A:  I think it was always in the back of my head.  I distinctly remember being in my contracts class at Rutgers and I mentioned I thought I wanted to be a professor to someone sitting next to me and he said something like “you can’t do that; you have to go to Harvard or Yale Law School to be a law professor.”   In my fourth year at Drinker I got what I call the ‘four year itch’ that I think everyone gets.  When you are an associate sometime around your fourth year you get this itch, and start evaluating what you are going to do with your life and your career.  It happened to me and to all my friends.   Some people ultimately decide they are happy right where they are. They stay the course and go on to become partner or counsel at the firm.  Others make transitions into government or smaller firms.   I decided to transition into academia.
 
The ‘four year itch’ is something I talk about this with my students.  I tell them it is normal and there doesn’t have to be one answer.  There are many other career paths that we talk about. The training and experience at Drinker is amazing but it might not be a lifetime career for everyone. No one should be afraid to talk about it.
 
Once I told people at Drinker I wanted to be a law professor and I didn’t want to be in private practice anymore, they were so supportive.  I got a ton of guidance and mentoring.  When you become a law professor they send you all the textbooks for your subject.   I received every basic income tax textbook.  Steve Hamilton came to my office one day and went through every single text book with me to help me pick out which I should use.
 
I told Jack Michel, Bill Goldstein and Steve Hamilton that I will never ever work for another law firm.  I promised them I would only leave Drinker to be a law professor and if I ever wanted to go back into practice I would only go to Drinker.   I am not coming back though!
 
Q:  What was the transition from private practice to teaching like?   Did you feel well prepared?
A:  The practice experience I got at Drinker really helped me in my teaching career.   I think the tax practice is very much like teaching and writing scholarship.  I use many of the same skills as a professor that I did at Drinker.  When I worked at the firm, I was in many ways like a resource to the corporate group or the litigation group.  My job was to identify the issues, analyze them and then translate them into plain English for other lawyers and clients.  That’s what I need to do for my students and in my writing. Part of what I think made me a successful associate at Drinker makes me a successful professor.  It is my ability to take complicated tax material, identify and analyze the issues and then translate and explain them so other people can understand. As an associate I had to research and write about topics based on what a client needed. As a professor,   I get to pick what I want to write about.  I get the luxury to just choose a topic that interests me and go explore.  Practicing law is different in that it is a reaction to client demand.  At the firm, the client’s needs dictate what you write about.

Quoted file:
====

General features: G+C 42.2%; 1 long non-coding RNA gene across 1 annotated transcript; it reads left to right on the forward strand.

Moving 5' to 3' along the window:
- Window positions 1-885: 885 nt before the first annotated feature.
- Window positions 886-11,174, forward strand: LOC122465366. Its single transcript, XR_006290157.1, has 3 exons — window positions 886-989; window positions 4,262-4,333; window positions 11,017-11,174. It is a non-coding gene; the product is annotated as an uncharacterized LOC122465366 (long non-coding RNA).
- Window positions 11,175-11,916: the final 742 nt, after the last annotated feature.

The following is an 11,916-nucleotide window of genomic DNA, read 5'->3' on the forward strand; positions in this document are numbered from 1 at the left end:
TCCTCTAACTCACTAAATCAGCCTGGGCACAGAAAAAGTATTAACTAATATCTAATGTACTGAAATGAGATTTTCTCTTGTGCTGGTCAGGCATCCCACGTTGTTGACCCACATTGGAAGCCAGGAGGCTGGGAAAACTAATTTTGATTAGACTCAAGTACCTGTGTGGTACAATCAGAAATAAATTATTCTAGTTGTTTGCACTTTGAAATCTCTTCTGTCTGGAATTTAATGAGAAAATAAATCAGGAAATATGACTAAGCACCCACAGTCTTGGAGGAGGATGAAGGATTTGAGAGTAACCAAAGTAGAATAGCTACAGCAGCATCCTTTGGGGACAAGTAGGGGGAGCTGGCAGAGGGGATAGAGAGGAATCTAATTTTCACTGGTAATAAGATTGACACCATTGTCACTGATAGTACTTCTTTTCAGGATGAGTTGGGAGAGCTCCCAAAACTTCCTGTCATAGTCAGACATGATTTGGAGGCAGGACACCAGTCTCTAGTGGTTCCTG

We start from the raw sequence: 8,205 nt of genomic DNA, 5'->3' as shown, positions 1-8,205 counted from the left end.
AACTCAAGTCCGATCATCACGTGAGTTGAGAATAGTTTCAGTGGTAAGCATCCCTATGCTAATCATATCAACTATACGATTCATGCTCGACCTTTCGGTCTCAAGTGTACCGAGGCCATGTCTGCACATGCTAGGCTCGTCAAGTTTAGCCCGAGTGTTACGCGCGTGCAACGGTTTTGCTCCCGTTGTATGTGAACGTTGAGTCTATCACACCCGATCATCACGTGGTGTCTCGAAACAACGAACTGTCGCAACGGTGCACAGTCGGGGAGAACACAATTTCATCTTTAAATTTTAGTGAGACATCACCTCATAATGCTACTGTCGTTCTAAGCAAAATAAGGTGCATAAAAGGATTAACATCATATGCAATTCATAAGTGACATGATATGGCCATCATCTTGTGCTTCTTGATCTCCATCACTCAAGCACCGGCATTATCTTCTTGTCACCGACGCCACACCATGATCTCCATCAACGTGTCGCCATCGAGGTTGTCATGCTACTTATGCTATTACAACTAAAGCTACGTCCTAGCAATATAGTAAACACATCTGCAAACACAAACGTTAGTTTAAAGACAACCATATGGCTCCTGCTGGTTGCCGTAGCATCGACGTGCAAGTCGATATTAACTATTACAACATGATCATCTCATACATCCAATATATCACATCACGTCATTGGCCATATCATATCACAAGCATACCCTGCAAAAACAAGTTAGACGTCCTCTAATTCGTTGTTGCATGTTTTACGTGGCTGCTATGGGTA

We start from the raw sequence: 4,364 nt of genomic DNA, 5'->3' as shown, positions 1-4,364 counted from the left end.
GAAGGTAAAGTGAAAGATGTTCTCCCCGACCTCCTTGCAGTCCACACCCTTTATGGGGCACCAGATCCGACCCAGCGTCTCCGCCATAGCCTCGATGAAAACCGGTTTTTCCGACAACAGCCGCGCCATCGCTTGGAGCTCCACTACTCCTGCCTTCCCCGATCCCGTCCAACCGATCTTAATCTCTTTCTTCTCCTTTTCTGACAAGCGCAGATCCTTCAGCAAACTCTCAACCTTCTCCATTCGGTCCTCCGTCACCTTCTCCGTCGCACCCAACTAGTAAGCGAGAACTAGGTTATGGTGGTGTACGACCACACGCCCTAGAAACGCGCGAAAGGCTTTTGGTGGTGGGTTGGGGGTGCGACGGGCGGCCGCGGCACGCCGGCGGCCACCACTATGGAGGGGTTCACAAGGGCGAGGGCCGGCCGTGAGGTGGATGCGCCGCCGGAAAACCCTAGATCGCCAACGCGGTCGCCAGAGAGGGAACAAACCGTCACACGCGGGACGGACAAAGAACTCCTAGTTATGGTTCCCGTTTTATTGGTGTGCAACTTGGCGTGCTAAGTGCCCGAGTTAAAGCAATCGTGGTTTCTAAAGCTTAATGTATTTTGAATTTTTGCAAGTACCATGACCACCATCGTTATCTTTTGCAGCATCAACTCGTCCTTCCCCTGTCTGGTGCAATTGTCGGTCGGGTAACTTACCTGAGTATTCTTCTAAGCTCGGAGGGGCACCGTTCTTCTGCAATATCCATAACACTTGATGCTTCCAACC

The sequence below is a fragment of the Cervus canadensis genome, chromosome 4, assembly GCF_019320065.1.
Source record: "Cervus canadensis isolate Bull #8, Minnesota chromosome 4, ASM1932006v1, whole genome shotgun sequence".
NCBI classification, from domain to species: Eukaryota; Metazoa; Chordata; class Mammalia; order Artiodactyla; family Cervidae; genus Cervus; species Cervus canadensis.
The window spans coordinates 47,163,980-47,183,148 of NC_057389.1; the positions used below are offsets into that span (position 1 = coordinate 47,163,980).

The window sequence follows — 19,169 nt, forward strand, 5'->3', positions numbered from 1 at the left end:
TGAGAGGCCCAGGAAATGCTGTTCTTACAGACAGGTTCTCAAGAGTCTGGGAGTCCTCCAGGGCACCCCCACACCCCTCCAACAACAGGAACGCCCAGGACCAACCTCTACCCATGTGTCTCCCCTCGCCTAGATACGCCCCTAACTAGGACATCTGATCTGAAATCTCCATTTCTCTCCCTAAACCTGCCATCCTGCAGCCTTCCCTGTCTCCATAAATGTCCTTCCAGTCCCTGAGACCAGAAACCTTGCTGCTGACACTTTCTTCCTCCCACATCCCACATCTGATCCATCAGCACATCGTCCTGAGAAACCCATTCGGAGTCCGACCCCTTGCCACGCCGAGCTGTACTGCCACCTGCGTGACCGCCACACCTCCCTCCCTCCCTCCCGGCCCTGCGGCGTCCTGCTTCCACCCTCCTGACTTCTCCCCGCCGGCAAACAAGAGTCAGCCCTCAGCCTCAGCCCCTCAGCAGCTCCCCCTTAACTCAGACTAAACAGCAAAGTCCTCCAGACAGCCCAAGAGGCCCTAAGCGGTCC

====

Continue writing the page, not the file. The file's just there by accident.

Q:  What are some of the greatest challenges you face as a law professor?
A:  I’d say that keeping current is one of the greatest challenges I face.  When you are practicing, you are always current.  At Drinker, I went head to head with partners at huge New York law firms.  I got to work on sophisticated topics and cutting edge transactions.  In academia, it is harder to stay current on hot topics, new tax structures and deals.  To stay current, I make sure I attend the ABA tax section programs.  I also subscribe to some periodicals but you tend to gravitate towards the same topics that you know and enjoy.  I read a few blogs but there aren’t many that debate substantive tax issues; they are usually more procedural.
 
The other big challenge I face in my position is that I have to be self-directed.  There is something to be said for having deadlines.  I work on my own schedule and need to make self-imposed deadlines.  There are challenges but it is a dream job. 
 
Q:  What advice would you give to associates to help them succeed?
A:  Always say yes and find a way to make it happen.  It creates a great work ethic and you need that to succeed.
 
Q.   What do you enjoy doing when you are not working?
A:  I am very involved, maybe too involved, in community service.  I volunteer for League of Women Voters which is a nonpartisan organization that seeks to encourage engagement and participation in government.  I also volunteer for FAN, the Family Action Network.  It’s a non-profit organization that provides parenting resources and support for families with infants and small children.  I was the President of that organization for a few years.  I’m also a member of the PTA and I love writing.  I come up with ideas for movie scripts all the time and I also have ideas for fiction and non-fiction books I want to write.